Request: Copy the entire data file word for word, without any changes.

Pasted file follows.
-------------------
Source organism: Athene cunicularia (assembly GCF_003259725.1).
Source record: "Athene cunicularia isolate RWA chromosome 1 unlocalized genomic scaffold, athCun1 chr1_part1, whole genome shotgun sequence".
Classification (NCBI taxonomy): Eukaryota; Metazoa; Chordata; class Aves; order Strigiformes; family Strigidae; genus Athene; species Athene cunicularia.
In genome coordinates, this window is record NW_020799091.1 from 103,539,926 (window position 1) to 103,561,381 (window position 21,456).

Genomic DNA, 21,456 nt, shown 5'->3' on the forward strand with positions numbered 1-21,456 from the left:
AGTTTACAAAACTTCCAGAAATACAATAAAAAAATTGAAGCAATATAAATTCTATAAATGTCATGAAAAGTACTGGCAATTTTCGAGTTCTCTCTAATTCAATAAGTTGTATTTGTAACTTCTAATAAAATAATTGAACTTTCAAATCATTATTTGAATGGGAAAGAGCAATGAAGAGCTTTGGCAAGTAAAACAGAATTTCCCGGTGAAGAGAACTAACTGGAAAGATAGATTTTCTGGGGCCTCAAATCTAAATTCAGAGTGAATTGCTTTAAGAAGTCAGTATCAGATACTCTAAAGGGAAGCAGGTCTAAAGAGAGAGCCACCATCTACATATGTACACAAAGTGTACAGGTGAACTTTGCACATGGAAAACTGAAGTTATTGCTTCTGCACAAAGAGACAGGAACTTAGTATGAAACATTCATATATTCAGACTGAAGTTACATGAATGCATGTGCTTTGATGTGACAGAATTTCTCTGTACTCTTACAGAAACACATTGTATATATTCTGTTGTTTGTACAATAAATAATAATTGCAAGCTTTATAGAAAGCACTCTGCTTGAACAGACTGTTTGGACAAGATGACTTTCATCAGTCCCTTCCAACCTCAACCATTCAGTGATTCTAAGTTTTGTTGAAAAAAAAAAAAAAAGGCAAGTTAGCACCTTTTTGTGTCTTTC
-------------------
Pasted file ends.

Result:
Source organism: Athene cunicularia (assembly GCF_003259725.1).
Source record: "Athene cunicularia isolate RWA chromosome 1 unlocalized genomic scaffold, athCun1 chr1_part1, whole genome shotgun sequence".
Classification (NCBI taxonomy): Eukaryota; Metazoa; Chordata; class Aves; order Strigiformes; family Strigidae; genus Athene; species Athene cunicularia.
In genome coordinates, this window is record NW_020799091.1 from 103,539,926 (window position 1) to 103,561,381 (window position 21,456).

Genomic DNA, 21,456 nt, shown 5'->3' on the forward strand with positions numbered 1-21,456 from the left:
AGTTTACAAAACTTCCAGAAATACAATAAAAAAATTGAAGCAATATAAATTCTATAAATGTCATGAAAAGTACTGGCAATTTTCGAGTTCTCTCTAATTCAATAAGTTGTATTTGTAACTTCTAATAAAATAATTGAACTTTCAAATCATTATTTGAATGGGAAAGAGCAATGAAGAGCTTTGGCAAGTAAAACAGAATTTCCCGGTGAAGAGAACTAACTGGAAAGATAGATTTTCTGGGGCCTCAAATCTAAATTCAGAGTGAATTGCTTTAAGAAGTCAGTATCAGATACTCTAAAGGGAAGCAGGTCTAAAGAGAGAGCCACCATCTACATATGTACACAAAGTGTACAGGTGAACTTTGCACATGGAAAACTGAAGTTATTGCTTCTGCACAAAGAGACAGGAACTTAGTATGAAACATTCATATATTCAGACTGAAGTTACATGAATGCATGTGCTTTGATGTGACAGAATTTCTCTGTACTCTTACAGAAACACATTGTATATATTCTGTTGTTTGTACAATAAATAATAATTGCAAGCTTTATAGAAAGCACTCTGCTTGAACAGACTGTTTGGACAAGATGACTTTCATCAGTCCCTTCCAACCTCAACCATTCAGTGATTCTAAGTTTTGTTGAAAAAAAAAAAAAAAGGCAAGTTAGCACCTTTTTGTGTCTTTC